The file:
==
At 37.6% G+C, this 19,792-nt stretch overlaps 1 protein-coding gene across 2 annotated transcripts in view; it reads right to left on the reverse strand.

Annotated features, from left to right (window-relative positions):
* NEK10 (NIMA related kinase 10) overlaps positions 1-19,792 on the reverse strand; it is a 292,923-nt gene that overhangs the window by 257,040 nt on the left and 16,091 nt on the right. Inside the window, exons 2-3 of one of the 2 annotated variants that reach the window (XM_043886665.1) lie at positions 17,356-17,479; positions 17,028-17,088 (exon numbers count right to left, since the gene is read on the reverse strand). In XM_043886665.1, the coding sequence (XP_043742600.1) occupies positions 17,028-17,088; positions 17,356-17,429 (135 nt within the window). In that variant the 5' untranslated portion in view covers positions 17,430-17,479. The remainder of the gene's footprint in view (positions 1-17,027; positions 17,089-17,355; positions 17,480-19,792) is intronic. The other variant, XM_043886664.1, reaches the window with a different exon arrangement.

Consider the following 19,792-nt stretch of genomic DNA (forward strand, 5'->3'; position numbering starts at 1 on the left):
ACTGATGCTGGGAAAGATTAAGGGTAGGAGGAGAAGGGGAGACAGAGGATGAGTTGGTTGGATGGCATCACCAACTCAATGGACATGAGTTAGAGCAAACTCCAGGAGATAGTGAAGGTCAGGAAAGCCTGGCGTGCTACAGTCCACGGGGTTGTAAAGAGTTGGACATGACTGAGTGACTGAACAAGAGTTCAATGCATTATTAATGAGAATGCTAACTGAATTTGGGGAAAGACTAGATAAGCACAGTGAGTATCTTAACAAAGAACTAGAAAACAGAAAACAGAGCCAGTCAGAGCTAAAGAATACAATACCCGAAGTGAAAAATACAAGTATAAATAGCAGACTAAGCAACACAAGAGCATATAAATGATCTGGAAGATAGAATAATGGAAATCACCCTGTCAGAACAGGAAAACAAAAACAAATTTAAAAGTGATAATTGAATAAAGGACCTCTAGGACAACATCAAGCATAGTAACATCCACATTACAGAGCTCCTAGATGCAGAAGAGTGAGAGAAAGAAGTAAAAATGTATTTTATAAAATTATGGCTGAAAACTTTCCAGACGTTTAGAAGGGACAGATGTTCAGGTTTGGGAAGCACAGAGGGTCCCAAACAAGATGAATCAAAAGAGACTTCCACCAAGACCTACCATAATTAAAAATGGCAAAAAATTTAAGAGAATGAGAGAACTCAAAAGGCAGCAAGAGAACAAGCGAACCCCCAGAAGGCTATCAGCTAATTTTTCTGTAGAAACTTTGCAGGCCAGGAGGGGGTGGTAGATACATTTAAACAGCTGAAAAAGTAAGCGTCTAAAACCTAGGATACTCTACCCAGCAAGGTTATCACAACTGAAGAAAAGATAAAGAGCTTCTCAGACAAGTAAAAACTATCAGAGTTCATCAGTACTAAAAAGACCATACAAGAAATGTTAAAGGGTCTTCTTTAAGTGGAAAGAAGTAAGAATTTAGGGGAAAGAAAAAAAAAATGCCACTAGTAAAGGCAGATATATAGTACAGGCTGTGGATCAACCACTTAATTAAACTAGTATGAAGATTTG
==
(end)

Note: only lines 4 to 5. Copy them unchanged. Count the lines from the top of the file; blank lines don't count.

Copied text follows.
Consider the following 19,792-nt stretch of genomic DNA (forward strand, 5'->3'; position numbering starts at 1 on the left):
ACTGATGCTGGGAAAGATTAAGGGTAGGAGGAGAAGGGGAGACAGAGGATGAGTTGGTTGGATGGCATCACCAACTCAATGGACATGAGTTAGAGCAAACTCCAGGAGATAGTGAAGGTCAGGAAAGCCTGGCGTGCTACAGTCCACGGGGTTGTAAAGAGTTGGACATGACTGAGTGACTGAACAAGAGTTCAATGCATTATTAATGAGAATGCTAACTGAATTTGGGGAAAGACTAGATAAGCACAGTGAGTATCTTAACAAAGAACTAGAAAACAGAAAACAGAGCCAGTCAGAGCTAAAGAATACAATACCCGAAGTGAAAAATACAAGTATAAATAGCAGACTAAGCAACACAAGAGCATATAAATGATCTGGAAGATAGAATAATGGAAATCACCCTGTCAGAACAGGAAAACAAAAACAAATTTAAAAGTGATAATTGAATAAAGGACCTCTAGGACAACATCAAGCATAGTAACATCCACATTACAGAGCTCCTAGATGCAGAAGAGTGAGAGAAAGAAGTAAAAATGTATTTTATAAAATTATGGCTGAAAACTTTCCAGACGTTTAGAAGGGACAGATGTTCAGGTTTGGGAAGCACAGAGGGTCCCAAACAAGATGAATCAAAAGAGACTTCCACCAAGACCTACCATAATTAAAAATGGCAAAAAATTTAAGAGAATGAGAGAACTCAAAAGGCAGCAAGAGAACAAGCGAACCCCCAGAAGGCTATCAGCTAATTTTTCTGTAGAAACTTTGCAGGCCAGGAGGGGGTGGTAGATACATTTAAACAGCTGAAAAAGTAAGCGTCTAAAACCTAGGATACTCTACCCAGCAAGGTTATCACAACTGAAGAAAAGATAAAGAGCTTCTCAGACAAGTAAAAACTATCAGAGTTCATCAGTACTAAAAAGACCATACAAGAAATGTTAAAGGGTCTTCTTTAAGTGGAAAGAAGTAAGAATTTAGGGGAAAGAAAAAAAAAATGCCACTAGTAAAGGCAGATATATAGTACAGGCTGTGGATCAACCACTTAATTAAACTAGTATGAAGATTTG